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The State of the U.S. Labor Market: Pre-September 2016 Jobs Release

Employees work to remodel a table on April 13, 2016, in Jackson, Mississippi.

On Friday, the U.S. Bureau of Labor Statistics will release its August employment report. After two months of growth that exceeded predictions, greater numbers in August would confirm that the economy is still picking up steam in the wake of the Great Recession. Total employment continues to increase, with 255,000 jobs added in July and average hourly earnings having increased by 2.6 percent since this time last year. However, the unemployment rate has remained steady at less than 5 percent—a sign that significant slack in the labor market remains.

Given this relatively good news, some have argued for an early interest rate increase. This past Friday, Federal Reserve Chair Janet Yellen weighed in on the debate, spelling out competing narratives about how the Fed should proceed in the coming months. Looking at the continued resiliency of the economy, she noted, “[T]he case for an increase in the federal funds rate has strengthened in recent months.” However, she also acknowledged persistently low inflation and other measures by which the economy is still short of the Fed’s stated benchmarks for rate increases.

As the Center for American Progress highlighted this past month, low inflation and the beginnings of a much-needed real wage growth signal strongly that the economy does not yet need a rate increase. Furthermore, unemployment remains troublingly high for certain demographics of workers. While this time of year marks the first day of classes and/or the first day of full-time work for many U.S. teens, this demographic has been largely left behind on the gains of the economic recovery.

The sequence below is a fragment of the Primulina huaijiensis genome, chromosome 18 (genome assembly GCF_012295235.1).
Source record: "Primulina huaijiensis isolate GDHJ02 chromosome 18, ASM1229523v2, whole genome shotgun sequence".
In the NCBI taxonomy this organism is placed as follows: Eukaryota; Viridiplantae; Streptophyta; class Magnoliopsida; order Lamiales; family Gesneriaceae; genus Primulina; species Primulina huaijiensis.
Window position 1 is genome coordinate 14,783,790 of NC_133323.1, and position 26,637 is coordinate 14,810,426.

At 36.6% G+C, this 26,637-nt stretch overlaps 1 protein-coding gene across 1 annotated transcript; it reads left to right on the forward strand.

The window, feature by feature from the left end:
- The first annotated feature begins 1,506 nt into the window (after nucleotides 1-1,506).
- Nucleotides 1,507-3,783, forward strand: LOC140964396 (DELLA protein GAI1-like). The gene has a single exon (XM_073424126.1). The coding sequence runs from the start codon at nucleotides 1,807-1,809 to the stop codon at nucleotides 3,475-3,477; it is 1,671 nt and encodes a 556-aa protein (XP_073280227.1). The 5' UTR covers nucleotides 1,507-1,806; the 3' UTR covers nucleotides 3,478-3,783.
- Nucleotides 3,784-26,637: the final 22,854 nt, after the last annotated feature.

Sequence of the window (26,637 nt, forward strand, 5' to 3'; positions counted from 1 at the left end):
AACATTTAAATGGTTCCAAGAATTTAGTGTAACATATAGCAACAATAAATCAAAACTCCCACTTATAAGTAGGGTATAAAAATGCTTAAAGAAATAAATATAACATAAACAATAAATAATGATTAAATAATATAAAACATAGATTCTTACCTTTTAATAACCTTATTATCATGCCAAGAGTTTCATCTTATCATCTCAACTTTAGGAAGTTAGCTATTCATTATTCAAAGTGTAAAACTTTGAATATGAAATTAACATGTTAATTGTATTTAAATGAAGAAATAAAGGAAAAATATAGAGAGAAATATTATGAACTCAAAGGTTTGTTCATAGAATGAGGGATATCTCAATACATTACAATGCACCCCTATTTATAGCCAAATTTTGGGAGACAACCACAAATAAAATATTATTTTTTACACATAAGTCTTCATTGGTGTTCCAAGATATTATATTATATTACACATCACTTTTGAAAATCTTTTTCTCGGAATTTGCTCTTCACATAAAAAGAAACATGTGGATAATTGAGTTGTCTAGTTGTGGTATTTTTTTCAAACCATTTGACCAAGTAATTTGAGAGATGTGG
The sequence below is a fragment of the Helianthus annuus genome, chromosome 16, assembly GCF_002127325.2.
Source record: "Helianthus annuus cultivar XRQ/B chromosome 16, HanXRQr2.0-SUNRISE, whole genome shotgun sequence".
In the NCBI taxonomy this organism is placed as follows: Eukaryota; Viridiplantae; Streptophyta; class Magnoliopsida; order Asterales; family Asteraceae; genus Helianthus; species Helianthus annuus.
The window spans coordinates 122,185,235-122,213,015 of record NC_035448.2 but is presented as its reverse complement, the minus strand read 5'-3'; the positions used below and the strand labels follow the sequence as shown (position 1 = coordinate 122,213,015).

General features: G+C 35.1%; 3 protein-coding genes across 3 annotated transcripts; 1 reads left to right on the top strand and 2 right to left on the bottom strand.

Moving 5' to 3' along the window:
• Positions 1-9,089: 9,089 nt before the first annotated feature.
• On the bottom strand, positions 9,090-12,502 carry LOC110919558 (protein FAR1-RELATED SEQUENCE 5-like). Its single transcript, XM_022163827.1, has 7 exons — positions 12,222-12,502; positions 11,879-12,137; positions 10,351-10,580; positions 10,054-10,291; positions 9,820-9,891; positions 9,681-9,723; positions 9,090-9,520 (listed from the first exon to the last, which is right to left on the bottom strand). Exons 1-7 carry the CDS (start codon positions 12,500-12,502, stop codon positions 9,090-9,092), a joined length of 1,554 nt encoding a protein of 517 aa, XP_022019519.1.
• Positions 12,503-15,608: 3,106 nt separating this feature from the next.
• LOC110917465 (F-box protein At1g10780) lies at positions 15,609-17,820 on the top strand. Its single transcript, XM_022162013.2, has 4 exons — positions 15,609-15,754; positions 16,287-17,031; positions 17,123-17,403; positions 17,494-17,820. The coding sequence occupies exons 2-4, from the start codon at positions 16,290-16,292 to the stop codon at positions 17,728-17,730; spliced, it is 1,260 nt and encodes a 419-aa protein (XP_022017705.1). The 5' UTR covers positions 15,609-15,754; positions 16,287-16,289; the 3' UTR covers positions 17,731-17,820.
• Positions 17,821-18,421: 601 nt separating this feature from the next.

Unemployment and teen workers

For teenagers who are in the labor force, the cost of continued elevated youth unemployment is high: Research shows that early periods of unemployment result in lower lifetime wages due to forgone work experience and human capital building opportunities. For example, a 2013 analysis by CAP found that the nearly 1 million young Americans who experienced long-term unemployment during the Great Recession will lose a staggering $20 billion in earnings over the next decade. During the Great Recession, young workers were especially hard hit. For example, the unemployment rate for teenagers ages 16 to 19 reached a historic high of 27.2 percent in both October 2009 and October 2010.

Today, the unemployment rate for teens ages 16 to 19—which is currently more than 15 percent—is three times higher than the rate for workers ages 25 to 34. Additionally, although the teen unemployment rate seems to have returned to pre-recession levels, that does not necessarily signify full employment. Instead, this level of unemployment may be higher than what can be justified by the frictions of job transitions or voluntary unemployment.

PrimerSept16_fig1

Youth unemployment is a result of multiple factors. It may reflect a skills mismatch between young workers and local employers or a lack of adequate qualifications to prepare young people for available jobs. Teen unemployment is also higher than the overall rate because teenagers are necessarily less educated and lower levels of education are correlated with higher rates of unemployment. Monetary policy—such as interest rate adjustments—also plays a role, as premature tightening policies may pull the rug out from teen employment, exacerbating these existing barriers.

African American teens are unemployed at higher rates

Teen unemployment is most costly for young black workers, and the disparity cannot be explained by other racial demographics’ higher college enrollment. In July, the unemployment rate for black teens was 25.7 percent—almost twice the 14.2 percent rate of their white counterparts. Both teen unemployment rates were higher than those of the total black and white labor force populations, but black teen unemployment outsized the rest.

PrimerSept16_fig2

Teen unemployment rates for both races—black and white—were more than three times the respective overall unemployment rates for each race. The ratio between teen unemployment and overall unemployment follows a similar trend for both racial demographics. However, since the overall black unemployment rate is higher, the teen unemployment rate is also substantially higher, signifying constrained economic mobility for this demographic of workers.

PrimerSept16_fig3